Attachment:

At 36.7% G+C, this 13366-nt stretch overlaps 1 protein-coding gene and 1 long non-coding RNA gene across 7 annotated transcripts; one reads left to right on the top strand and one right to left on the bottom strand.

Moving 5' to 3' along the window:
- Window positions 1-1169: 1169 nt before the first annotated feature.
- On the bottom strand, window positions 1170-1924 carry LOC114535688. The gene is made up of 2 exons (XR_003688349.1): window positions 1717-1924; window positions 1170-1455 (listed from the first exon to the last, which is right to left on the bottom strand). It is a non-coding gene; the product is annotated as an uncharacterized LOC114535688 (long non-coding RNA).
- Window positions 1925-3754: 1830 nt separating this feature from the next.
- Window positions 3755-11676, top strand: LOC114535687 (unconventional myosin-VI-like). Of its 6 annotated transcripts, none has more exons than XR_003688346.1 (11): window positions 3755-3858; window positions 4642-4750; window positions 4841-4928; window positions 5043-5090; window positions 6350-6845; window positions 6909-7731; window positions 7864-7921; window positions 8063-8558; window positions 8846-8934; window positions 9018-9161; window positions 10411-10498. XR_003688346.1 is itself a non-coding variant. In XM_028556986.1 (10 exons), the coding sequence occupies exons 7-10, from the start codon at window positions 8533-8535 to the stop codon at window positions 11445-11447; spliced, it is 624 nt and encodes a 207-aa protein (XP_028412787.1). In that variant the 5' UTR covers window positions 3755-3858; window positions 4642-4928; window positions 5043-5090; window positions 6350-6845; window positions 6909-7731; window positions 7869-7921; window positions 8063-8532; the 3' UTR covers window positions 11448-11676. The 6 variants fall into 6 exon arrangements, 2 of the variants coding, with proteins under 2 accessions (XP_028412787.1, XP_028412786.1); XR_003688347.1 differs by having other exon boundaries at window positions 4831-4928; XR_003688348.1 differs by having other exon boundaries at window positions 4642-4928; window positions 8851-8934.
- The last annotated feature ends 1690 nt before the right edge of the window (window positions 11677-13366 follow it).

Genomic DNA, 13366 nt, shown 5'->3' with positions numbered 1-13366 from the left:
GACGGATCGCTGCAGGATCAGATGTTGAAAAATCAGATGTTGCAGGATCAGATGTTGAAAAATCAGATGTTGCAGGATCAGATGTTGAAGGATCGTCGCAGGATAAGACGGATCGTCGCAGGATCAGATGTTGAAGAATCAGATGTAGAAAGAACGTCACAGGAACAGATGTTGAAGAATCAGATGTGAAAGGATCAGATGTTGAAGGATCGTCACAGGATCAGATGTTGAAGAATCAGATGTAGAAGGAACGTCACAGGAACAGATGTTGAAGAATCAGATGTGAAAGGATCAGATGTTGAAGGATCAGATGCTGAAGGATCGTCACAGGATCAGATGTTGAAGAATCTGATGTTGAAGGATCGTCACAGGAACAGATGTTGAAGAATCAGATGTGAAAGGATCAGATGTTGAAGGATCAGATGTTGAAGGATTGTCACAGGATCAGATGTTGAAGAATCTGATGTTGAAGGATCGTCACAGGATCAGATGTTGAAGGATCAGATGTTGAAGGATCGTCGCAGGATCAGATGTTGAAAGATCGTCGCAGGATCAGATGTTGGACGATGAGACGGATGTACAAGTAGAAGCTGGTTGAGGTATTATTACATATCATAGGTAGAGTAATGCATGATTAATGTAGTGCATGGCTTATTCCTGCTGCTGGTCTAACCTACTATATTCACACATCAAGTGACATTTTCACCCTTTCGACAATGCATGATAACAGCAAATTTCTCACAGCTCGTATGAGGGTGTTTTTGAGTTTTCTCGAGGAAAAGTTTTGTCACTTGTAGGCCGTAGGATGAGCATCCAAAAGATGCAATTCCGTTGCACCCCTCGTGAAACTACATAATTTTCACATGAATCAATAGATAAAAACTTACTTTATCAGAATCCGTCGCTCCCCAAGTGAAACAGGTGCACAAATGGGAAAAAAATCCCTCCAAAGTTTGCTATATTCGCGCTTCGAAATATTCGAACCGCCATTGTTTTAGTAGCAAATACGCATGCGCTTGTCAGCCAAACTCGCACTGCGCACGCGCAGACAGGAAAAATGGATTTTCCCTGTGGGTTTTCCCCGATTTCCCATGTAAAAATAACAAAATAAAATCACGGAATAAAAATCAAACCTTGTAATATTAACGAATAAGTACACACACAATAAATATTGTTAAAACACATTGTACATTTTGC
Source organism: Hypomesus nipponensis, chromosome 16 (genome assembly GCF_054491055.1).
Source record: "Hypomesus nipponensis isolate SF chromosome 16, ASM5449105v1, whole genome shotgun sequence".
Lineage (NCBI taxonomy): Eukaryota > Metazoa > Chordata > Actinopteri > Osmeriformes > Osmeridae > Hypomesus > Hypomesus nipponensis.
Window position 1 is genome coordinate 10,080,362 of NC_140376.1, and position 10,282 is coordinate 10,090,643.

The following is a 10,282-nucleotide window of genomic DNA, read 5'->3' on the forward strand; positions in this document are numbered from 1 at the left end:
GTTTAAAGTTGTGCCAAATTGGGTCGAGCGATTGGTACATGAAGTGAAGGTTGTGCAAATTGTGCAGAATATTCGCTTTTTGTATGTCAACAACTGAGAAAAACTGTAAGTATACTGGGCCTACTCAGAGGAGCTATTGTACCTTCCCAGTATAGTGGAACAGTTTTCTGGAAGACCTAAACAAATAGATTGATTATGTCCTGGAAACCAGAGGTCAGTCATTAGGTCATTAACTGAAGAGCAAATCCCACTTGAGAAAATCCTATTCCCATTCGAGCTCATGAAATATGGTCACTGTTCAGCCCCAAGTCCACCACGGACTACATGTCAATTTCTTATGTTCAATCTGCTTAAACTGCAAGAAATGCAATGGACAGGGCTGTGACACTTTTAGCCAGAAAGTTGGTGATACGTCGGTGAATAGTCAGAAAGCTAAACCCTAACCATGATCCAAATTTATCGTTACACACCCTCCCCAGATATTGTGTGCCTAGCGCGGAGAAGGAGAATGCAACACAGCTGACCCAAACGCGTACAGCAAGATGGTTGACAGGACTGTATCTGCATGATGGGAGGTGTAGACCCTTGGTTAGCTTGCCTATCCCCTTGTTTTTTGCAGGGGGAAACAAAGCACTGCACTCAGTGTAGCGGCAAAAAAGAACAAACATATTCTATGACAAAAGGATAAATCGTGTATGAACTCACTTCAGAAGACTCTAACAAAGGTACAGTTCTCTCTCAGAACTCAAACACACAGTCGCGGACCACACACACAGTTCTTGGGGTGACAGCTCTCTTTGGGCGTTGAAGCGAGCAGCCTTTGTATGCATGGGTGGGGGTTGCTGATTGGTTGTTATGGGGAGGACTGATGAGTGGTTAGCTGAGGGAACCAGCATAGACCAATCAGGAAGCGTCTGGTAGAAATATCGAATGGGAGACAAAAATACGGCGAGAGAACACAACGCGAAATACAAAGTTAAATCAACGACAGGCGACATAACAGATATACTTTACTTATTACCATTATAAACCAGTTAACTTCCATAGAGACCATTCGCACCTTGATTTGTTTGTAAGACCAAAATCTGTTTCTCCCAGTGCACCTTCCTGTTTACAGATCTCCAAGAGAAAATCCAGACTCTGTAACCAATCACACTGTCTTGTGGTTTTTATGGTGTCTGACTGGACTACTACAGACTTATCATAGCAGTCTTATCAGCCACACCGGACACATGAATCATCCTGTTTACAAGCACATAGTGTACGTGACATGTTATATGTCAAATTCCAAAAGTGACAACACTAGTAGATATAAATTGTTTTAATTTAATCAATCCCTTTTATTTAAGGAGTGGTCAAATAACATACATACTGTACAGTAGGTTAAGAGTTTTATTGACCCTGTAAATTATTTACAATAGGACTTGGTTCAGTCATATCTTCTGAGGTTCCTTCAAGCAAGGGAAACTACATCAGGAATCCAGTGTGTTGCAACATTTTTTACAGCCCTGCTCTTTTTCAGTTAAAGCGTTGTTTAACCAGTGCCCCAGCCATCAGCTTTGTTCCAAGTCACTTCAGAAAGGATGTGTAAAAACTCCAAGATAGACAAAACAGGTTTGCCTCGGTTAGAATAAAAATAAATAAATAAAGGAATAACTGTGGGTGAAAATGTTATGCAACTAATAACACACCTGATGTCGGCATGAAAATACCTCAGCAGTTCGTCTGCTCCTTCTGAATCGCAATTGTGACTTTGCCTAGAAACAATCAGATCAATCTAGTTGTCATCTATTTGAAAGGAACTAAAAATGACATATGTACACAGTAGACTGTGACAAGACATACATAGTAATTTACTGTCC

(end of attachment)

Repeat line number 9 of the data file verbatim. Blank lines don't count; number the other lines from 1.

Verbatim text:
GACGGATCGCTGCAGGATCAGATGTTGAAAAATCAGATGTTGCAGGATCAGATGTTGAAAAATCAGATGTTGCAGGATCAGATGTTGAAGGATCGTCGCAGGATAAGACGGATCGTCGCAGGATCAGATGTTGAAGAATCAGATGTAGAAAGAACGTCACAGGAACAGATGTTGAAGAATCAGATGTGAAAGGATCAGATGTTGAAGGATCGTCACAGGATCAGATGTTGAAGAATCAGATGTAGAAGGAACGTCACAGGAACAGATGTTGAAGAATCAGATGTGAAAGGATCAGATGTTGAAGGATCAGATGCTGAAGGATCGTCACAGGATCAGATGTTGAAGAATCTGATGTTGAAGGATCGTCACAGGAACAGATGTTGAAGAATCAGATGTGAAAGGATCAGATGTTGAAGGATCAGATGTTGAAGGATTGTCACAGGATCAGATGTTGAAGAATCTGATGTTGAAGGATCGTCACAGGATCAGATGTTGAAGGATCAGATGTTGAAGGATCGTCGCAGGATCAGATGTTGAAAGATCGTCGCAGGATCAGATGTTGGACGATGAGACGGATGTACAAGTAGAAGCTGGTTGAGGTATTATTACATATCATAGGTAGAGTAATGCATGATTAATGTAGTGCATGGCTTATTCCTGCTGCTGGTCTAACCTACTATATTCACACATCAAGTGACATTTTCACCCTTTCGACAATGCATGATAACAGCAAATTTCTCACAGCTCGTATGAGGGTGTTTTTGAGTTTTCTCGAGGAAAAGTTTTGTCACTTGTAGGCCGTAGGATGAGCATCCAAAAGATGCAATTCCGTTGCACCCCTCGTGAAACTACATAATTTTCACATGAATCAATAGATAAAAACTTACTTTATCAGAATCCGTCGCTCCCCAAGTGAAACAGGTGCACAAATGGGAAAAAAATCCCTCCAAAGTTTGCTATATTCGCGCTTCGAAATATTCGAACCGCCATTGTTTTAGTAGCAAATACGCATGCGCTTGTCAGCCAAACTCGCACTGCGCACGCGCAGACAGGAAAAATGGATTTTCCCTGTGGGTTTTCCCCGATTTCCCATGTAAAAATAACAAAATAAAATCACGGAATAAAAATCAAACCTTGTAATATTAACGAATAAGTACACACACAATAAATATTGTTAAAACACATTGTACATTTTGC